Benzodiazepine Use to Benzo Abuse | Aid in Recovery
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Benzodiazepine Use to Benzo Abuse


Benzodiazepines are prescribed for many medical reasons. Some of the most common uses are generalized anxiety, insomnia, and post-traumatic stress disorder. Benzos can also prevent or reduce seizures for persons who have epilepsy. They are sometimes used for detoxing from other drugs, especially alcohol.

Benzos – One Drug, Many Uses

Doctors may even prescribe them for persons undergoing uncomfortable medical procedures. Sometimes patients will use them before medical treatments, and sometimes they are given just before an anesthetic. They are also helpful in the short term for panic attacks and for certain phobias. For example, people who are afraid of flying may use benzodiazepines when they have to travel by plane.

In spite of many potential benefits, benzodiazepines can be very dangerous and addictive.

Benzodiazepines Are Highly Addictive With Long-Term Use

Part of their danger lies in how safe people feel with the idea of using them. With so many common uses, people tend to view benzos as ordinary, everyday drugs. Unlike many other drugs, such as other anti-seizure medications, they are not used for just one or two reasons or by a small number of people. This can make it easy to develop a casual attitude toward their use. Unfortunately though, benzodiazepine use is risky.

The drug is highly addictive with long-term use, and sometimes addictive even with short-term use. They produce both psychological and physical dependence in the user. This often leads to abuse of the medication and addiction to the drug. In addition to being very addictive, their common usage also makes benzos very available. Persons who are using them short term may not be careful in disposing of the unused medications. They may even share the medicines, thinking they are being helpful.

Dangers of Abuse and Addiction Are Serious

The dangers of abuse and addiction are serious. Even when used correctly, benzodiazepines do not always produce the desired affect. Some patients may experience contradictory results. Benzos can also cause symptoms of depression. When abused, benzodiazepines are more likely to cause some of the very symptoms they are supposed to relieve.

Users may become increasingly anxious or have other mood and behavioral changes, including irritability and rage. They may also become confused and groggy. Dizziness, weakness and lack of coordination are other symptoms of overuse or overdose. These symptoms can be especially dangerous if the person using the medication is elderly and already at risk for falls. These symptoms also interfere with everyday tasks, such as driving or taking care of children.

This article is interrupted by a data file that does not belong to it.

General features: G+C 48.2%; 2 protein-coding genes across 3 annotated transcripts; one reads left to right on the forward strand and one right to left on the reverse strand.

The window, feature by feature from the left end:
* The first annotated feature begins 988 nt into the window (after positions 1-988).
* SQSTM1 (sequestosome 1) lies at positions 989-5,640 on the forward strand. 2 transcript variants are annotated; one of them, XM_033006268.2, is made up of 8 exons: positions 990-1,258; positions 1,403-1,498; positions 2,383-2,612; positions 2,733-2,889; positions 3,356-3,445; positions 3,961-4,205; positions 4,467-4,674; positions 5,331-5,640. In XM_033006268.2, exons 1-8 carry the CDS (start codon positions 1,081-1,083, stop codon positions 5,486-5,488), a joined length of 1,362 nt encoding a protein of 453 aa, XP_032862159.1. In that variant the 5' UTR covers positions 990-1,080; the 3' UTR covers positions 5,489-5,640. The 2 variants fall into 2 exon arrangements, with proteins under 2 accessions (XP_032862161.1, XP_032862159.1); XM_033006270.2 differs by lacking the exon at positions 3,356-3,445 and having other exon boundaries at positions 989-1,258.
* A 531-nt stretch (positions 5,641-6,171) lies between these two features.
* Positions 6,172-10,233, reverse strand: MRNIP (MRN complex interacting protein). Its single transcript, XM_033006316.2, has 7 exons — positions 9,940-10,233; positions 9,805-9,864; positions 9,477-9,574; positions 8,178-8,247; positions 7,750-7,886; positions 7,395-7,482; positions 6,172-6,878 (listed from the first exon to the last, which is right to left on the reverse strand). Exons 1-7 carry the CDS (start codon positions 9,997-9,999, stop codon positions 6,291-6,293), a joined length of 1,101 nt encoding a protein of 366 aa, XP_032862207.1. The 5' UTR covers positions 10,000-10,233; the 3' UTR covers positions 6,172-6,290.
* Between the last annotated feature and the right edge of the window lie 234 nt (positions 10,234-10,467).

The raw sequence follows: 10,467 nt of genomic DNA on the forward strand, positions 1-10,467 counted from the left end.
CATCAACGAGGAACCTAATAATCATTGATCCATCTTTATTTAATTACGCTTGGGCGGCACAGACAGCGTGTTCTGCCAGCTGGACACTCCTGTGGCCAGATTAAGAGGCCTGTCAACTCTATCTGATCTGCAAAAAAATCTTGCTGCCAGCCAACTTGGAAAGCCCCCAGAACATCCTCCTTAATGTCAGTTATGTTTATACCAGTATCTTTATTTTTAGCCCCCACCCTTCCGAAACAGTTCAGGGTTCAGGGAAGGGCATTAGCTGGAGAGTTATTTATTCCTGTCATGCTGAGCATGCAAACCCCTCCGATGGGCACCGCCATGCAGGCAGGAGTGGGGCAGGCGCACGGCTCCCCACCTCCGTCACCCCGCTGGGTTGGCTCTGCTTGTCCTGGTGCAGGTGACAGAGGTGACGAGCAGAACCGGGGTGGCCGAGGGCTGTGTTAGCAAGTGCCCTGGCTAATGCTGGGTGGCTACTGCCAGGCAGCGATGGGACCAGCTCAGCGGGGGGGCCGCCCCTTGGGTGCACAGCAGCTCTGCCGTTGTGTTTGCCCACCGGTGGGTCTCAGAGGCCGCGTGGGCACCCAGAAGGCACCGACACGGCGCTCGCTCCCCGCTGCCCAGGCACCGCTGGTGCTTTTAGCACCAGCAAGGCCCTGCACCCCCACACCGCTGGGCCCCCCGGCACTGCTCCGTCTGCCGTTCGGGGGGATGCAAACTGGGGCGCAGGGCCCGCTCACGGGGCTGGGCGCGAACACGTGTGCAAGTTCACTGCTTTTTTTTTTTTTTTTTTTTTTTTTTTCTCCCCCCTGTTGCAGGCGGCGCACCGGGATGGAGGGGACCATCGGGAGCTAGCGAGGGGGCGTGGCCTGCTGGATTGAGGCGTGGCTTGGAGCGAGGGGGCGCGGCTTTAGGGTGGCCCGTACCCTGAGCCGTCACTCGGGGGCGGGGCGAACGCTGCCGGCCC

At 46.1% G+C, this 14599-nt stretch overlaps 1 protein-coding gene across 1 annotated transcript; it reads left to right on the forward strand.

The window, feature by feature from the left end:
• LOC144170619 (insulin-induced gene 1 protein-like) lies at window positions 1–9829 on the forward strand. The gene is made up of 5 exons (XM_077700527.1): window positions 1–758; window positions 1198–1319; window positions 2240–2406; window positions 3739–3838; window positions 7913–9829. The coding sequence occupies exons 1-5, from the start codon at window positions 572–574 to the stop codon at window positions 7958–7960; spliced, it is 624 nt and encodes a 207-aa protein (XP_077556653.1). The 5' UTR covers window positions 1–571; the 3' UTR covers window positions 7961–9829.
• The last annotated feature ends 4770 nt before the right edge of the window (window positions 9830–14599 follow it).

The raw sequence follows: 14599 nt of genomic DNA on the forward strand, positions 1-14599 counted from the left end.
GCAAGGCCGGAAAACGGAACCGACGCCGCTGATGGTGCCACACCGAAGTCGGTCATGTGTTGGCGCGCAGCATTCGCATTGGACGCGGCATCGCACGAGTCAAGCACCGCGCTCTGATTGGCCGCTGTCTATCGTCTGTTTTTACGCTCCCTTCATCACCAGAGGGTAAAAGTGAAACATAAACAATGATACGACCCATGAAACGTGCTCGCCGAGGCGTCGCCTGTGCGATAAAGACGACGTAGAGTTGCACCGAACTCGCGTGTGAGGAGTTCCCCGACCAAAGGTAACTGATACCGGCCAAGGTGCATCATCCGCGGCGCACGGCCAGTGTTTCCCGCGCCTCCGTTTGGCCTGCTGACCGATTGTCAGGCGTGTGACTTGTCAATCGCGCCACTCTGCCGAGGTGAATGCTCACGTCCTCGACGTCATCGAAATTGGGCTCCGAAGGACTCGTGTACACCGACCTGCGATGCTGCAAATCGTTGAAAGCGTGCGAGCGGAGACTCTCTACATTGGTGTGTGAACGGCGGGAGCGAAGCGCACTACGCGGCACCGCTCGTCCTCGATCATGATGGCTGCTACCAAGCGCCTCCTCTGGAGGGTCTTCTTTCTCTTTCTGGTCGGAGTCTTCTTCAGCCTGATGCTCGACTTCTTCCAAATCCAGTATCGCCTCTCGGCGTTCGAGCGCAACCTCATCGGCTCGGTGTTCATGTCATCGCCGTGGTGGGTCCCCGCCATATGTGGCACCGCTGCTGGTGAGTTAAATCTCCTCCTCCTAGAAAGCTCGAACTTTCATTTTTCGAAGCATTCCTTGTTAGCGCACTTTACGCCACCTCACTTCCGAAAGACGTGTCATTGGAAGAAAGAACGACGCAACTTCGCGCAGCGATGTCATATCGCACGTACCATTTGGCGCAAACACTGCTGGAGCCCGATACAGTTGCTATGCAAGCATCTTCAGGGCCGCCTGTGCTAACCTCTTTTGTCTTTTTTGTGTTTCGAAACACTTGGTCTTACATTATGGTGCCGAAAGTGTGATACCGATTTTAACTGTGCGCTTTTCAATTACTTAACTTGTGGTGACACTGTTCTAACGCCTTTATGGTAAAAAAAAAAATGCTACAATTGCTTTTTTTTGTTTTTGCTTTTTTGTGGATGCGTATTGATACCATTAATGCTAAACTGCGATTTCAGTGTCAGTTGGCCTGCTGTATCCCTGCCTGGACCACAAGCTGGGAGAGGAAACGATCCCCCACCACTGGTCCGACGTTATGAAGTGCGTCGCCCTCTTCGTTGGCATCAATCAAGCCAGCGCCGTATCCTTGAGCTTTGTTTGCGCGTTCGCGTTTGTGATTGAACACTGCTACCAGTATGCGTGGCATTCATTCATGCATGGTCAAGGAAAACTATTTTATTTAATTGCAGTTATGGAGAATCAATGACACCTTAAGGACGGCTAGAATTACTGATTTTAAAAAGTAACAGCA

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Mixing Benzos with Alcohol Can Be Deadly

Benzodiazepines become even more dangerous when other medications or drugs are also being used. Benzos are central nervous system depressants that have a calming, tranquilizing effect on the brain and body. Mixing them with other depressants such as alcohol can be deadly. That could be a dangerous – even deadly – drug cocktail. Depressing the central nervous system slows down functions automatically controlled by the brain. This includes functions such as heart rate and breathing. Either coma or death can result if there is an overdose.

Even though this risk has been known for many years, sometimes users will still take that risk. Anti-depressants and opioids (pain-killers) can also increase the effects of benzodiazepines. Again, this increases the risk of overdose. Persons who are addicted may not be aware of all the interactions that can occur with drug abuse, or they may be too driven to use to worry about the risk.

Stopping Can Be Dangerous

As serious and dangerous as addiction to benzodiazepines can be, giving up the drug suddenly can also be dangerous. Withdrawal may be moderate and cause the symptoms of anxiety and insomnia to come back with greater force than before treatment. Withdrawal may cause muscle aches, sweating, nausea, and other symptoms. The most serious form of withdrawal results in seizures and potentially even psychosis. The person in withdrawal may even hallucinate. The type of benzo used affects how fast the withdrawal starts, and how long it lasts. The effects generally start within 1-4 days and may last from a few days to a couple of weeks or longer. Some past users may even develop a long-term struggle with anxiety.

Medical Supervision is Best for Safety

Getting professional help when you are quitting is the best approach if you are trying to quit using benzos. Medical supervision can help ensure your safety. The medical team can provide antidote medications in a hospital setting if necessary, such as charcoal or flumazenil.

A detox center can also give medications to help combat many symptoms of withdrawal.
If the situation becomes serious or life-threatening for other reasons, such as seizures, the medical team will be there. And if you experience behavior changes or psychosis during withdrawal, professional help may be necessary to protect others as well. Both the person going through withdrawal, and their loved ones, will be safer in a supervised and professional setting.

A medical detox facility provides you with comfort measures to help you through this physical transition. Trained counselors can also help provide psychological support during this difficult time.

If you have a problem with drugs or alcohol, don’t wait and don’t go it alone. Call now.

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